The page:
CBI inks MoU with anti-graft body of Bangladesh

CBI inks MoU with anti-graft body of Bangladesh

Foreign Minister Sushma Swaraj (R) shakes hands with her Bangladesh counterpart A K Abdul Momen (L) before a meeting at the Ministry of External Affairs in New Delhi on Friday. AFP

The Central Bureau of Investigation (CBI) of India and the Anti-Corruption Commission (ACC) of Bangladesh on Friday inked a pact as the two neighbours agreed to step up cooperation in the fight against graft.

The CBI and the ACC signed the Memorandum of Understanding (MoU) after External Affairs Minister Sushma Swaraj and her Bangladeshi counterpart A K Abdul Momen co-chaired the meeting of the Joint Consultative Commission (JCC) in New Delhi on Friday.

Sushma and Momen witnessed the signing of two more MoUs, including one for the training of bureaucrats of Bangladesh at the National Centre for Good Governance at Mussoorie in Uttarakhand.

Momen, who was appointed as the foreign minister of Bangladesh last month, is currently on a visit to New Delhi. His meeting with Sushma on Friday was the first formal engagement between the two neighbours after Sheikh Hasina commenced her fourth term in the office of the prime minister of Bangladesh. Hasina's Awami League retained power with a landslide victory in the parliamentary elections, which was held in the neighbouring country on December 30.

Sushma assured Momen of India's continued support for “safe, speedy and sustainable” return of the Rohingya refugees from Bangladesh to Myanmar. She also conveyed to Momen New Delhi's appreciation for “humanitarian gesture” of the Hasina government in providing refuge to a large number of Rohingyas, who had fled from Rakhine State in Myanmar to Bangladesh.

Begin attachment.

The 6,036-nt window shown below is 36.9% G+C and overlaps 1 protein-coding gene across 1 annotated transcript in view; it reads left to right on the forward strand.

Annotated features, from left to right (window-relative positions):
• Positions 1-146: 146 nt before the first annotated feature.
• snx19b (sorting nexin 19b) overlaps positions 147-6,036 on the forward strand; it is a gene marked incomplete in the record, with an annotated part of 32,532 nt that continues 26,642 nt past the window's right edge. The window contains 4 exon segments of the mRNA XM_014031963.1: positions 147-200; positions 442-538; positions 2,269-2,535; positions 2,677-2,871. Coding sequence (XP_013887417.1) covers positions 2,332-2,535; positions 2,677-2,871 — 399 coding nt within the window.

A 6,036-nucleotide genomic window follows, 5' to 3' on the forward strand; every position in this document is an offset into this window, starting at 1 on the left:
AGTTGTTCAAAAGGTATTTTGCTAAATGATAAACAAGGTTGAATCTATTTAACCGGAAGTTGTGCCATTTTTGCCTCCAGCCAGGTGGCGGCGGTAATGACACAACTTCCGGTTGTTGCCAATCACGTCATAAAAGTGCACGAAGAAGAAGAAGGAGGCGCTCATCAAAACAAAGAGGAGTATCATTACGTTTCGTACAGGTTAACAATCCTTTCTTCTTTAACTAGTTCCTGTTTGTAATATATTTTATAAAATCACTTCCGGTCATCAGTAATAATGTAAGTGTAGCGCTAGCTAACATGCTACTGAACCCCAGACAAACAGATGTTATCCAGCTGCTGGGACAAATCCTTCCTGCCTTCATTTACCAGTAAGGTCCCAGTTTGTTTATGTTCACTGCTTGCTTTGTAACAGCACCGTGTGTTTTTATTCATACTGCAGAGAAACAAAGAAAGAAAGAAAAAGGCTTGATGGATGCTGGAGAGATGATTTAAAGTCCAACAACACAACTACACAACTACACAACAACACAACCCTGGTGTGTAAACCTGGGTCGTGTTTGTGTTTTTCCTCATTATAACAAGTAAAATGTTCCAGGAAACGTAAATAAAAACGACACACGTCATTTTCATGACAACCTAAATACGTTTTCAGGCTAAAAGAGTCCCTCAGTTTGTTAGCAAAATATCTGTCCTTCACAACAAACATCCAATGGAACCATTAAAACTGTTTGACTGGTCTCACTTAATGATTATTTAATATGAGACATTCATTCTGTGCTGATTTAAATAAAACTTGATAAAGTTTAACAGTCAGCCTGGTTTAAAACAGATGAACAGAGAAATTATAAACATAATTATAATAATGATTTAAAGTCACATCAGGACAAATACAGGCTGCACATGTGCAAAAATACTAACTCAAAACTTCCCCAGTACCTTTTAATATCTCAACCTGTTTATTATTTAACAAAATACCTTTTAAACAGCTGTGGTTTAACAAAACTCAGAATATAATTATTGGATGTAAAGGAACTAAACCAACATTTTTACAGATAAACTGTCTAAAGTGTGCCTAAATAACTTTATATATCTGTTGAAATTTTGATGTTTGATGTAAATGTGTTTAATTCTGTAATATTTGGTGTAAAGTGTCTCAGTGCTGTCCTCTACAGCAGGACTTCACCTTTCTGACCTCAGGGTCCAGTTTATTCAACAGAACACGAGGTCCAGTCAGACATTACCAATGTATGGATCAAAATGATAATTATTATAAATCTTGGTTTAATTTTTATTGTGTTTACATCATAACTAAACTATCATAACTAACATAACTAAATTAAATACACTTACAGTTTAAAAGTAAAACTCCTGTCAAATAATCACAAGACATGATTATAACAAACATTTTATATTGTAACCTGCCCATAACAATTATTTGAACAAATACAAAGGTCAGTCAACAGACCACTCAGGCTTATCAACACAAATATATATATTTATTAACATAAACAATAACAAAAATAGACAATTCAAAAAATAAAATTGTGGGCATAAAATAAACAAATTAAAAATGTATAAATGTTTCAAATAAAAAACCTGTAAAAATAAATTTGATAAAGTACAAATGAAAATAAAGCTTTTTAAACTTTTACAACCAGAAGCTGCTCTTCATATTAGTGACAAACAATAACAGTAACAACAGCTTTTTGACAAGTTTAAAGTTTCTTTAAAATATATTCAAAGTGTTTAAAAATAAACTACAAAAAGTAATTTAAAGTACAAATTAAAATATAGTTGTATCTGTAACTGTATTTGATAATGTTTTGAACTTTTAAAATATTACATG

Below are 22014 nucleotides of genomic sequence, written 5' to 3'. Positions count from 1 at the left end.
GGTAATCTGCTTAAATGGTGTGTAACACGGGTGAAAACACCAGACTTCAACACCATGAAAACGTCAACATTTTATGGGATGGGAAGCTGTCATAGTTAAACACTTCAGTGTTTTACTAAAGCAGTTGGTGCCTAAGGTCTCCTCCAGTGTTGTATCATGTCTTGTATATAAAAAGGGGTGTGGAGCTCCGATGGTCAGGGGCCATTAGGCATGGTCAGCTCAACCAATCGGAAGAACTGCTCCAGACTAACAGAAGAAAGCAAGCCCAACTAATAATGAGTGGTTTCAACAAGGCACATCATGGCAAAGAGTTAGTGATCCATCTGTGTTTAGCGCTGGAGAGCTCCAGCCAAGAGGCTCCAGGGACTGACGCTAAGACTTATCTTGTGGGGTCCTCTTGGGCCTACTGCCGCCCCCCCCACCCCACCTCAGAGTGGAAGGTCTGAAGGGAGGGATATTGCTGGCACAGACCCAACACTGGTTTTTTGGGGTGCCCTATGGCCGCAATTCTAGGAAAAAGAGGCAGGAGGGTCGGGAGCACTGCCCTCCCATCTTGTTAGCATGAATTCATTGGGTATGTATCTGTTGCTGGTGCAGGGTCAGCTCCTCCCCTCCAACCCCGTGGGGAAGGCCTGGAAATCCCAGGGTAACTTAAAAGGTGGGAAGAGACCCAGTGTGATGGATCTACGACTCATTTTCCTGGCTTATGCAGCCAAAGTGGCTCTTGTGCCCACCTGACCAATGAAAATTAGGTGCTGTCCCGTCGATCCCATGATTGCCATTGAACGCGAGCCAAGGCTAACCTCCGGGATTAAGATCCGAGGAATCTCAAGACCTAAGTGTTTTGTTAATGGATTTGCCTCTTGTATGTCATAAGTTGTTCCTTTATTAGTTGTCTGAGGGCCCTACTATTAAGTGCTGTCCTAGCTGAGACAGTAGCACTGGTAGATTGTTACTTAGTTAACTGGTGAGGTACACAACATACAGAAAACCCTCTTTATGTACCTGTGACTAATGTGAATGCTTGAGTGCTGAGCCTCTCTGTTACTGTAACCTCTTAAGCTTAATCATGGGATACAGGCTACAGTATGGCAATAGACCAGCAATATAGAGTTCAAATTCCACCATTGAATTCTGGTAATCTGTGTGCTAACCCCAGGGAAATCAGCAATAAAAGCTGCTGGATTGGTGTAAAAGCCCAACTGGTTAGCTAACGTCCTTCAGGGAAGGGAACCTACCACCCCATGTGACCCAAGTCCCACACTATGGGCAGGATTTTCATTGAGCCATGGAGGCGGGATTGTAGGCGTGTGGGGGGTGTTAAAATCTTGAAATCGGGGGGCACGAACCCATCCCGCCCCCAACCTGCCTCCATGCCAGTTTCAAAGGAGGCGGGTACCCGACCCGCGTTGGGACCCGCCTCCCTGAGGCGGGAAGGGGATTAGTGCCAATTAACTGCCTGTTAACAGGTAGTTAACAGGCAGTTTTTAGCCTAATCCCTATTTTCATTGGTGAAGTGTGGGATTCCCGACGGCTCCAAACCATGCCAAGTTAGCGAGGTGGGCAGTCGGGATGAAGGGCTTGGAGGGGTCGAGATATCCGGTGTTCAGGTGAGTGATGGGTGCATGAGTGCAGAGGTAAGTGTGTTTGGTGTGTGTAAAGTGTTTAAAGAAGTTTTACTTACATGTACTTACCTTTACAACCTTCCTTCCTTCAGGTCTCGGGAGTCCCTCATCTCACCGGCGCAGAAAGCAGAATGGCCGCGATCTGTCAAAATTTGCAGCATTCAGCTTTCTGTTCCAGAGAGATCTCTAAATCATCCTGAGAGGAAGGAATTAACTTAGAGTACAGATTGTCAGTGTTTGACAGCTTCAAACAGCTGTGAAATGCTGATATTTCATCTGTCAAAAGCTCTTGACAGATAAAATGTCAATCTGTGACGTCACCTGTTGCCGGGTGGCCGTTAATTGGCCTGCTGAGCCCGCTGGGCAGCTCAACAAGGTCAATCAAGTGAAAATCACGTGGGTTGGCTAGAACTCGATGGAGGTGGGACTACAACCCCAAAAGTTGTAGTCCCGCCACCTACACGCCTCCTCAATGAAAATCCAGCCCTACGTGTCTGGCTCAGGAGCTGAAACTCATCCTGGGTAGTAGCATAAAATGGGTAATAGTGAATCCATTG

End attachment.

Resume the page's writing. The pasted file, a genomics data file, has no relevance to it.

The plight of Rohingyas drew international attention in August 2017 when Myanmar's armed forces launched the latest military crackdown against them. With hundreds of them killed and villages burnt down, over 7,23,000 more Rohingyas, including children and women, had to take refuge in Bangladesh. Not only the US government but the UNHCR too termed the latest wave of violence against the Rohingyas in Myanmar as “ethnic cleansing”. Talks between Myanmar and Bangladesh for repatriation of the Rohingyas have not made any progress so far.

New Delhi, however, was cautious and refrained from criticising Myanmar for the violence against the Rohingyas. It, however, also sent humanitarian assistance for the refugees in Bangladesh.

Sushma and Momen reaffirmed that New Delhi's relations with Dhaka — forged by India's role in the 1971 Liberation War of Bangladesh — had gone “far beyond a strategic partnership”. “Today it is anchored in history, culture, language and shared values of democracy, secularism, development cooperation and countless other commonalities,” they noted, according to a joint press release issued after the meeting of the India-Bangladesh JCC.

The two foreign ministers noted that India-Bangladesh relationship was now broadening to include new and high technology areas for partnership, such as space, nuclear energy, IT and electronics. They asked the officials on both sides to “develop a forward-looking roadmap for bilateral cooperation to make the partnership irreversible”.

They particularly stressed that partnership-building efforts should be enhanced in a manner commensurate with a commemoration of the 50th anniversary of the Liberation of Bangladesh in 2020-2021.

Sushma and Momen expressed satisfaction that both countries were working closer than ever before in every sector, from security and border management to mutually-beneficial trade and investment flows, power and energy, river water sharing, development partnership, transport connectivity, culture, people-to-people contacts.